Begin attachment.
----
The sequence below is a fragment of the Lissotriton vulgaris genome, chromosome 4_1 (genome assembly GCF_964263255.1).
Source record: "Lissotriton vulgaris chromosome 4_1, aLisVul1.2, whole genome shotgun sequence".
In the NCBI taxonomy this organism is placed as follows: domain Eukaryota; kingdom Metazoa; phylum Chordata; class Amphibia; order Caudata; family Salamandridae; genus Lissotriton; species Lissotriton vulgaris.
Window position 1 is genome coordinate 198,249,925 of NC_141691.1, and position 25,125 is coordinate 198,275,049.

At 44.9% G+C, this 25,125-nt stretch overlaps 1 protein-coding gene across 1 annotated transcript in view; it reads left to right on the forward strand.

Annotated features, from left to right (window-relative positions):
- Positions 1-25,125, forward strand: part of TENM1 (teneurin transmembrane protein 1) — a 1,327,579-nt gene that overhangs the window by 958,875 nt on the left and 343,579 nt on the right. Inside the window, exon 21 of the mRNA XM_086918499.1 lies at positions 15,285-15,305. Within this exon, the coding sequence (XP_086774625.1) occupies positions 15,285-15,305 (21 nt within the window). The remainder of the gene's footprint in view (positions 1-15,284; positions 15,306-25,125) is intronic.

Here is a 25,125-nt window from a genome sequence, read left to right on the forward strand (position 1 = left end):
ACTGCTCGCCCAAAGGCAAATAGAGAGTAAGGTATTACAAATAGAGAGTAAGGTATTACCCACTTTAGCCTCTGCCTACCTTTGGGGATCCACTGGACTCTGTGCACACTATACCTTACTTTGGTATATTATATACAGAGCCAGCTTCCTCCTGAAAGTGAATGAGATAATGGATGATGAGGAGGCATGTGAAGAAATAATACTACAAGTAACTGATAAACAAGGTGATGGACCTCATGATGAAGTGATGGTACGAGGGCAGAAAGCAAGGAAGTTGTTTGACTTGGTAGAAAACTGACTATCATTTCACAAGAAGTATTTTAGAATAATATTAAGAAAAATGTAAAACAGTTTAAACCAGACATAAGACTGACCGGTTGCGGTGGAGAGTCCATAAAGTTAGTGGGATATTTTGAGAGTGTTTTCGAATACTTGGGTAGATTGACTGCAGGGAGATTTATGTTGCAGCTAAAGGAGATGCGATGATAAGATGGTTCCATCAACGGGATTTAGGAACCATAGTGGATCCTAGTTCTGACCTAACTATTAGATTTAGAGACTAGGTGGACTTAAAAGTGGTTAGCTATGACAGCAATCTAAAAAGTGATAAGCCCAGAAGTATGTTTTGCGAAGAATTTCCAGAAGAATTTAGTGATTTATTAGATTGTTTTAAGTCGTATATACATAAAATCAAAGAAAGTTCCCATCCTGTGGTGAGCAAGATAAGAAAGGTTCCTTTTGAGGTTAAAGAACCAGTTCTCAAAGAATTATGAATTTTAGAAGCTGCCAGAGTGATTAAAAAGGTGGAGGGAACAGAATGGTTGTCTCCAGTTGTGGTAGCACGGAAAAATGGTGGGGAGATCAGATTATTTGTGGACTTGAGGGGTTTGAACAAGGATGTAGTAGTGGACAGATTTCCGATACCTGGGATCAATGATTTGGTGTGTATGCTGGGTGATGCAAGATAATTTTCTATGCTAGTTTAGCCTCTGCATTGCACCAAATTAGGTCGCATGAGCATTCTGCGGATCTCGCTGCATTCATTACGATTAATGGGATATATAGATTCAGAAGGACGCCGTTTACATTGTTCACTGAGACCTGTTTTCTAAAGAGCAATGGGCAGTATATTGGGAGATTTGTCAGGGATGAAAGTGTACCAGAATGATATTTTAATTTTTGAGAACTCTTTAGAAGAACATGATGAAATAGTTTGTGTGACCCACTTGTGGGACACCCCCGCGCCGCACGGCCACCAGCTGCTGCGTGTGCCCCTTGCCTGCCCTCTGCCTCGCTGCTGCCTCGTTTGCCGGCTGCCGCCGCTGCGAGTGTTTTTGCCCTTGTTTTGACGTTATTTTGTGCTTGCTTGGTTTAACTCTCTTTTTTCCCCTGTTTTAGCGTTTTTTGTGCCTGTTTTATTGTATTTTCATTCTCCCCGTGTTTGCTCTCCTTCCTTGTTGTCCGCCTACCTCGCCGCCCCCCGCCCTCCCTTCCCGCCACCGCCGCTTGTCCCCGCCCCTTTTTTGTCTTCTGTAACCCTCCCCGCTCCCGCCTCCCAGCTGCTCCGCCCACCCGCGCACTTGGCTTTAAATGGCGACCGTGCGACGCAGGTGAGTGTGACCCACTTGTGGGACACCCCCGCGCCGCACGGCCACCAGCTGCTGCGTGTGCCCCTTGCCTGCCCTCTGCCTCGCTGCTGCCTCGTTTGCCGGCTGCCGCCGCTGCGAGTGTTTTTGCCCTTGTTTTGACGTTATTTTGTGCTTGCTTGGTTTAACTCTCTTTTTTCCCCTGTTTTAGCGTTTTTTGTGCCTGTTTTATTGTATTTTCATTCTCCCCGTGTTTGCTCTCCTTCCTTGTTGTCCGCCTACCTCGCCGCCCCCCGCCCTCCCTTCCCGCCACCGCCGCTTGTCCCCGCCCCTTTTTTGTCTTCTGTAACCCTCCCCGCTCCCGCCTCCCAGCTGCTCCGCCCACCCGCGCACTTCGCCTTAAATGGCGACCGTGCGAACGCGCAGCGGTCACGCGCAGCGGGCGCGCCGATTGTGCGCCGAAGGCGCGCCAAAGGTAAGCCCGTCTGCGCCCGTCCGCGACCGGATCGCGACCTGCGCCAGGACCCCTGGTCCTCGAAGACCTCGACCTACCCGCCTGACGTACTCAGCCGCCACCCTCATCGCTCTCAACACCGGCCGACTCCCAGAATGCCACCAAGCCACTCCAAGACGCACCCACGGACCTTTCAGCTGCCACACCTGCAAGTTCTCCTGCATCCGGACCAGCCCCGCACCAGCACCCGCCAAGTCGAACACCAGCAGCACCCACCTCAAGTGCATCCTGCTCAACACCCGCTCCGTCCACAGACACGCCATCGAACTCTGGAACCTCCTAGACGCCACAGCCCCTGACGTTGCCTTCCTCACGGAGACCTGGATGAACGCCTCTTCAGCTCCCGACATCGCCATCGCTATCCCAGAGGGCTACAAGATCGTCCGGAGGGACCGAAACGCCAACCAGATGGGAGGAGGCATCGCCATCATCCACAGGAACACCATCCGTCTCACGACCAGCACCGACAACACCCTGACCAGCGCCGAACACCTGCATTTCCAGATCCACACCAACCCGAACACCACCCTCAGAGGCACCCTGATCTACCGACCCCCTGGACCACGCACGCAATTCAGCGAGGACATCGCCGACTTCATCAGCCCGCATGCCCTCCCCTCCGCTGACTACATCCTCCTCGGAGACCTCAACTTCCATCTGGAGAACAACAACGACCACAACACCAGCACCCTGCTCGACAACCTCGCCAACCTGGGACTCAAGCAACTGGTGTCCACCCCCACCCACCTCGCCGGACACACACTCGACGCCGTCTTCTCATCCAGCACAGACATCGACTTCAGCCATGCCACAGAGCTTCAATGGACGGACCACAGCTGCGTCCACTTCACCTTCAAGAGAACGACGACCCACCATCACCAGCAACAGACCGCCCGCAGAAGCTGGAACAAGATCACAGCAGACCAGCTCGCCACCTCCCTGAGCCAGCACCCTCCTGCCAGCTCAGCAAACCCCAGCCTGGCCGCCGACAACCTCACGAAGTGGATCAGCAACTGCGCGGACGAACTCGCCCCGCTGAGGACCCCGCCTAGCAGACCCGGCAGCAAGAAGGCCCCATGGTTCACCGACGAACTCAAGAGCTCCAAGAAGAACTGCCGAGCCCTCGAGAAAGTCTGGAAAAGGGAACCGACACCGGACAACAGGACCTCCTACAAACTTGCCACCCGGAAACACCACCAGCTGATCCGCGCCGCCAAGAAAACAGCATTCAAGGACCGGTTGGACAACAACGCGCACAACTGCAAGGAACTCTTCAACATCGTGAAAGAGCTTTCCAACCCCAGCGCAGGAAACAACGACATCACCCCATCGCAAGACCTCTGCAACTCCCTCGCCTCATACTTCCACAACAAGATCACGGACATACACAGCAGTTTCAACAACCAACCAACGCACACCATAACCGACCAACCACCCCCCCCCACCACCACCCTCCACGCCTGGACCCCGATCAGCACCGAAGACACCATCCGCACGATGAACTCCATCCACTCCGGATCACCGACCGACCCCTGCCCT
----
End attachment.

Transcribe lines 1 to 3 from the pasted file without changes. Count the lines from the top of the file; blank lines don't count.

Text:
The sequence below is a fragment of the Lissotriton vulgaris genome, chromosome 4_1 (genome assembly GCF_964263255.1).
Source record: "Lissotriton vulgaris chromosome 4_1, aLisVul1.2, whole genome shotgun sequence".
In the NCBI taxonomy this organism is placed as follows: domain Eukaryota; kingdom Metazoa; phylum Chordata; class Amphibia; order Caudata; family Salamandridae; genus Lissotriton; species Lissotriton vulgaris.